Safety Begins with Me


Okay, there have been mostly magical posts so far, but it’s time to get real here for a minute:

In light of hurricane Irma and what appears to be yet another tropical storm following her path, we need to have a discussion about safety… BOO! This is boring (I know)! But for some reason, safety seems to be a sticky concept for a lot of our guests.


I have to be honest, as a Cast Member I often felt like a parent continuously urging my child not to touch the hot stove top. I would repeat it and repeat it, but the child didn’t not acknowledge me; they just kept going for it! Sometimes the kid reached it and immediately realized what they did was wrong. Other times they would do it and then tell all of their friends who try it too. Now everyone’s burned and I’m just confused how we got here.

It is baffling to watch how quickly and readily fully grown adults will put themselves and even their own children in harm’s way. And I know most are saying- What? Duh! I would never do that. But I think there’s something in the air at Disney (pixiedust, perhaps?) Everyone begins to assume this false sense of invulnerability, and it is up to Cast Members to keep a close watch.


Here’s the tricky part though- balancing safety with courtesy. Telling that child “you’re going to burn your hand,” but not upsetting them about it in the process. If you’re a parent, you’re probably laughing at me. Who cares if they cry because you yelled at them? They need to know not to hurt themselves! Right?

Well, around the parks we agree. Safety will always come before courtesy. Although Cast Members are always trying their best to guide and direct in a courteous manner, if their safety or that of a guest is in question, safety takes priority- ALWAYS. No questions. Period. That sense of invincibility that people feel doesn’t just happen. Cast Members make Walt Disney World feel safe, whether our guests realize it or not. Simple things like directing traffic, ushering people off of queue ropes, telling kids to sit down on a ride- for some reason guests often feel these are inconvenient requests. To me, they seem like pretty simple rules to abide by. Yet those who yelled at me most as a Cast Member, were the people who said I wasn’t being magical… while potentially saving their lives.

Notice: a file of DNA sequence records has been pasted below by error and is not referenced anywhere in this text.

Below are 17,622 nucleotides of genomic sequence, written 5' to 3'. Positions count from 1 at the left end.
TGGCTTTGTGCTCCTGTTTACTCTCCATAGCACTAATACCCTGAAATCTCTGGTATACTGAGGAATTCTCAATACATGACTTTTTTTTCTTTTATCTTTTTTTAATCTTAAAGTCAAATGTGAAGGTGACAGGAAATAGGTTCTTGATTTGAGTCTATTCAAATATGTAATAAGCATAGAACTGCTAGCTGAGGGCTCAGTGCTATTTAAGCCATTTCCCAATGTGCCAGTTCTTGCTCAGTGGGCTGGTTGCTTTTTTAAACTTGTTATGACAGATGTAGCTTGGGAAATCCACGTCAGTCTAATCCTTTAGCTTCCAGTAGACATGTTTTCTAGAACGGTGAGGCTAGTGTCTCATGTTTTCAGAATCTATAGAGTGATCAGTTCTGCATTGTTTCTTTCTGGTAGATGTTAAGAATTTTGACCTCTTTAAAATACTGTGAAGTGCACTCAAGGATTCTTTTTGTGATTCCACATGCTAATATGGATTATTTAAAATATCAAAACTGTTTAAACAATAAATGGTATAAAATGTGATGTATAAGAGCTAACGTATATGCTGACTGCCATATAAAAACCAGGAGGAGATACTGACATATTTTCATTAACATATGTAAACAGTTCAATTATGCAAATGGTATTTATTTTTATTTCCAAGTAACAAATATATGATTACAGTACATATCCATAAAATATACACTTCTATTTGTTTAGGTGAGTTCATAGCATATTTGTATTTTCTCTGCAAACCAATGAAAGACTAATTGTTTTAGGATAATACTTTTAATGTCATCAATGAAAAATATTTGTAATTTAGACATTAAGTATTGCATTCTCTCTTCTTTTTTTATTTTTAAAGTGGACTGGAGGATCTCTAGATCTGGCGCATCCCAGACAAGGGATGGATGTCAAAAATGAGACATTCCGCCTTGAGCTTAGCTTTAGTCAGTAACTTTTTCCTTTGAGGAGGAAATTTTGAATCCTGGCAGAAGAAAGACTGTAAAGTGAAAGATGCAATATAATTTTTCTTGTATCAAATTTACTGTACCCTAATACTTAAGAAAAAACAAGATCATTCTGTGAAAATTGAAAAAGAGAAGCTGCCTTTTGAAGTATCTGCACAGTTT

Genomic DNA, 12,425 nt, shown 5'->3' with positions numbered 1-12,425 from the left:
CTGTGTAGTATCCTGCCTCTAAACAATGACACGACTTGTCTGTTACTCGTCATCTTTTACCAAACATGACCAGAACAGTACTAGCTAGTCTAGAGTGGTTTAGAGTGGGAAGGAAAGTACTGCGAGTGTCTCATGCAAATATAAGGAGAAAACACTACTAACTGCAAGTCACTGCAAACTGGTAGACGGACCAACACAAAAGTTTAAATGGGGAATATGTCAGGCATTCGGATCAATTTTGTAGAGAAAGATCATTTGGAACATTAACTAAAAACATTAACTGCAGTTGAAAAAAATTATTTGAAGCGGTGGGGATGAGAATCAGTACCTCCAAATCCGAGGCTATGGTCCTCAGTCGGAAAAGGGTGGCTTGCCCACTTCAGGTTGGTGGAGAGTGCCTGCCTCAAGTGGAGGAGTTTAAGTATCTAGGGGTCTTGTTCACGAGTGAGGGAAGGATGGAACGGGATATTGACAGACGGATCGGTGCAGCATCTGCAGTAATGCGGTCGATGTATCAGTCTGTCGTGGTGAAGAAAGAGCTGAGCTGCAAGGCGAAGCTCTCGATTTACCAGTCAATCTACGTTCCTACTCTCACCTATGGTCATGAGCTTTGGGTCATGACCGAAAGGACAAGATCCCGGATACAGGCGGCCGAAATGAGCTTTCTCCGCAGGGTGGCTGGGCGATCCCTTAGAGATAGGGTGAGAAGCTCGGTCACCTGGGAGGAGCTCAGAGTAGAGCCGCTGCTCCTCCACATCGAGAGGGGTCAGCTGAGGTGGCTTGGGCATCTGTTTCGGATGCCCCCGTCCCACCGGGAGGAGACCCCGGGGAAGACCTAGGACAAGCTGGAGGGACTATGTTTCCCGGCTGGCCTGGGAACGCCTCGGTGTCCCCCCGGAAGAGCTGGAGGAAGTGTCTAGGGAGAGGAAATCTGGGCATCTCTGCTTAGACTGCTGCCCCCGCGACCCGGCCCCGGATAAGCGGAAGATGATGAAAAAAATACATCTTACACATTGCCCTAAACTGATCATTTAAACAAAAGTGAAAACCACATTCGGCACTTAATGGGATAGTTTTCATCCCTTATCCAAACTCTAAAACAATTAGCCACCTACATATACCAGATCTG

From a Cast Member’s point of view, I can only do so much. I can say, “Please don’t climb over the bleachers.” I can say it again. I can say it again. I can say it again. I can keep saying it and saying it, and you can bet if that guest is not acknowledging me, my voice is getting increasingly louder until I get some kind of response to know that they’ve heard my warning. Usually, after the fourth or fifth time, I finally get an angry look and a comment along the lines of “YEAH! I HEARD YOU THE FIRST THREE TIMES!” To which I stand baffled- ok, if you heard me, why did you not acknowledge me and get down from the bleachers as I was requesting? Grown-ups, I’ve learned, have a much harder time admitting when they’ve done something wrong than kids, and it astounds me.

The reality is, trying to balance safety with courtesy often ends in a Cast Member being yelled at. We generally can’t explain in detail the reasoning behind why we give our safety spiels, because we are trying to do five other things at the same time. We just hope that responsible adults around us will hear our pleas and comply, knowing that it’s in their best interest to do so.



One day, early on working at Safaris, I was running the wheelchair accessible dock by myself. That entails directing in the truck, loading, unloading, parking wheelchairs/ECVs/strollers, and sending the truck off at exactly the right time for the next one to come in. There’s a lot going on up there, and it’s almost always cram-packed.

Not a few minutes in, as I was finding my groove, a baby tropical storm cracked open from the sky and began thundering down. I did not have my raingear, nor was there anyone who could get me any. Frankly, it wouldn’t have made any difference. With the force and volume of the rain, my boots would have been just as full with water. But it didn’t help that where I had to stand to pull in the vehicle, I was being slammed with water off the top of the truck’s canvas, as well as that waterfalling from the roof above me.